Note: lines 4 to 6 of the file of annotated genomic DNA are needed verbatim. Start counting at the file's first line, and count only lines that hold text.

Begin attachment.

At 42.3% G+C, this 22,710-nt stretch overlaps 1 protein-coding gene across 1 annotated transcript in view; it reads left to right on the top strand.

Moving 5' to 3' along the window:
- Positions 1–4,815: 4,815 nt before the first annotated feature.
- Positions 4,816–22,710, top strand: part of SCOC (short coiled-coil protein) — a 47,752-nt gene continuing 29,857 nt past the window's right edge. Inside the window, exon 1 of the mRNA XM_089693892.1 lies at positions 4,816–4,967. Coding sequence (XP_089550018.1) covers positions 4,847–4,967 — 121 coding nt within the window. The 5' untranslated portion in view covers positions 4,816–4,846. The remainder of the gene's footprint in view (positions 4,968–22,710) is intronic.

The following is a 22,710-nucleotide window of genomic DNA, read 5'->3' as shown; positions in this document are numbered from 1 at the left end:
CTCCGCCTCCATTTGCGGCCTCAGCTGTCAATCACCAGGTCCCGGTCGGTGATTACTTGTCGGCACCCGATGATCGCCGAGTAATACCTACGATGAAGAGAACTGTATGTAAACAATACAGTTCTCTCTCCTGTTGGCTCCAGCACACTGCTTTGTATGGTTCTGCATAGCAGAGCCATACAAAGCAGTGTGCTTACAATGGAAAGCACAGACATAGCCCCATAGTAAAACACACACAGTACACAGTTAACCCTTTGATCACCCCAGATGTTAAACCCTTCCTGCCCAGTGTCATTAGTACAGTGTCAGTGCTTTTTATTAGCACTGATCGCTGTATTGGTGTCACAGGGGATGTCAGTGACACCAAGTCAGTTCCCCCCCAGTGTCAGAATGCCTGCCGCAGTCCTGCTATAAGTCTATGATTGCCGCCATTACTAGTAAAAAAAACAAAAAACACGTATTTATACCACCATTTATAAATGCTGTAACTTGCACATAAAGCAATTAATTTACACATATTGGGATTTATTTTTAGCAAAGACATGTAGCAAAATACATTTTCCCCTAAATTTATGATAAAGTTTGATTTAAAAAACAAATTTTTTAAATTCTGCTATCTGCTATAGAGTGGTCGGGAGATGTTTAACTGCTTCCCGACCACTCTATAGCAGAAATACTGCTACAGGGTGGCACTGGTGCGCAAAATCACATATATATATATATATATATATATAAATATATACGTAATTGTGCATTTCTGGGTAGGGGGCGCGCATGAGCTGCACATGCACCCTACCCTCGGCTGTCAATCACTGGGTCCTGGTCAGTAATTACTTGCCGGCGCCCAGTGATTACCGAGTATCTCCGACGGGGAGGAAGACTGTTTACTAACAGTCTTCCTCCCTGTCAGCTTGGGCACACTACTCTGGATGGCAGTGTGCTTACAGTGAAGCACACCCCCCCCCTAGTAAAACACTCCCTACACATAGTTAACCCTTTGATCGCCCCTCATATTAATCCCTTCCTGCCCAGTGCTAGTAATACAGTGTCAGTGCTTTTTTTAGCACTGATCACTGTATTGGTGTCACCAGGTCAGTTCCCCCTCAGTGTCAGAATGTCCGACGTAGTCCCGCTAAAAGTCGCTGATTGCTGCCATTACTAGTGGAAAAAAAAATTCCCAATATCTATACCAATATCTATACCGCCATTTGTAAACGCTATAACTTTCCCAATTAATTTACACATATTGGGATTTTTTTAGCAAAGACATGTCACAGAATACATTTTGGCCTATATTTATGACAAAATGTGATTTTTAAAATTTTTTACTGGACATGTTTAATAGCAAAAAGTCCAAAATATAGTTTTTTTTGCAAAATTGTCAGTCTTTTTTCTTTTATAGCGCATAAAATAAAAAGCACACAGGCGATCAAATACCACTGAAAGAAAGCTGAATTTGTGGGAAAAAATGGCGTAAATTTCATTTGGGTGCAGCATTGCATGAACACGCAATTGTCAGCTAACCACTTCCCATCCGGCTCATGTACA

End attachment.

- Positions 4,816–22,710, top strand: part of SCOC (short coiled-coil protein) — a 47,752-nt gene continuing 29,857 nt past the window's right edge. Inside the window, exon 1 of the mRNA XM_089693892.1 lies at positions 4,816–4,967. Coding sequence (XP_089550018.1) covers positions 4,847–4,967 — 121 coding nt within the window. The 5' untranslated portion in view covers positions 4,816–4,846. The remainder of the gene's footprint in view (positions 4,968–22,710) is intronic.

The following is a 22,710-nucleotide window of genomic DNA, read 5'->3' as shown; positions in this document are numbered from 1 at the left end:
CTCCGCCTCCATTTGCGGCCTCAGCTGTCAATCACCAGGTCCCGGTCGGTGATTACTTGTCGGCACCCGATGATCGCCGAGTAATACCTACGATGAAGAGAACTGTATGTAAACAATACAGTTCTCTCTCCTGTTGGCTCCAGCACACTGCTTTGTATGGTTCTGCATAGCAGAGCCATACAAAGCAGTGTGCTTACAATGGAAAGCACAGACATAGCCCCATAGTAAAACACACACAGTACACAGTTAACCCTTTGATCACCCCAGATGTTAAACCCTTCCTGCCCAGTGTCATTAGTACAGTGTCAGTGCTTTTTATTAGCACTGATCGCTGTATTGGTGTCACAGGGGATGTCAGTGACACCAAGTCAGTTCCCCCCCAGTGTCAGAATGCCTGCCGCAGTCCTGCTATAAGTCTATGATTGCCGCCATTACTAGTAAAAAAAACAAAAAACACGTATTTATACCACCATTTATAAATGCTGTAACTTGCACATAAAGCAATTAATTTACACATATTGGGATTTATTTTTAGCAAAGACATGTAGCAAAATACATTTTCCCCTAAATTTATGATAAAGTTTGATTTAAAAAACAAATTTTTTAAATTCTGCTATCTGCTATAGAGTGGTCGGGAGATGTTTAACTGCTTCCCGACCACTCTATAGCAGAAATACTGCTACAGGGTGGCACTGGTGCGCAAAATCACATATATATATATATATATATATATAAATATATACGTAATTGTGCATTTCTGGGTAGGGGGCGCGCATGAGCTGCACATGCACCCTACCCTCGGCTGTCAATCACTGGGTCCTGGTCAGTAATTACTTGCCGGCGCCCAGTGATTACCGAGTATCTCCGACGGGGAGGAAGACTGTTTACTAACAGTCTTCCTCCCTGTCAGCTTGGGCACACTACTCTGGATGGCAGTGTGCTTACAGTGAAGCACACCCCCCCCCTAGTAAAACACTCCCTACACATAGTTAACCCTTTGATCGCCCCTCATATTAATCCCTTCCTGCCCAGTGCTAGTAATACAGTGTCAGTGCTTTTTTTAGCACTGATCACTGTATTGGTGTCACCAGGTCAGTTCCCCCTCAGTGTCAGAATGTCCGACGTAGTCCCGCTAAAAGTCGCTGATTGCTGCCATTACTAGTGGAAAAAAAAATTCCCAATATCTATACCAATATCTATACCGCCATTTGTAAACGCTATAACTTTCCCAATTAATTTACACATATTGGGATTTTTTTAGCAAAGACATGTCACAGAATACATTTTGGCCTATATTTATGACAAAATGTGATTTTTAAAATTTTTTACTGGACATGTTTAATAGCAAAAAGTCCAAAATATAGTTTTTTTTGCAAAATTGTCAGTCTTTTTTCTTTTATAGCGCATAAAATAAAAAGCACACAGGCGATCAAATACCACTGAAAGAAAGCTGAATTTGTGGGAAAAAATGGCGTAAATTTCATTTGGGTGCAGCATTGCATGAACACGCAATTGTCAGCTAACCACTTCCCATCCGGCTCATGTACA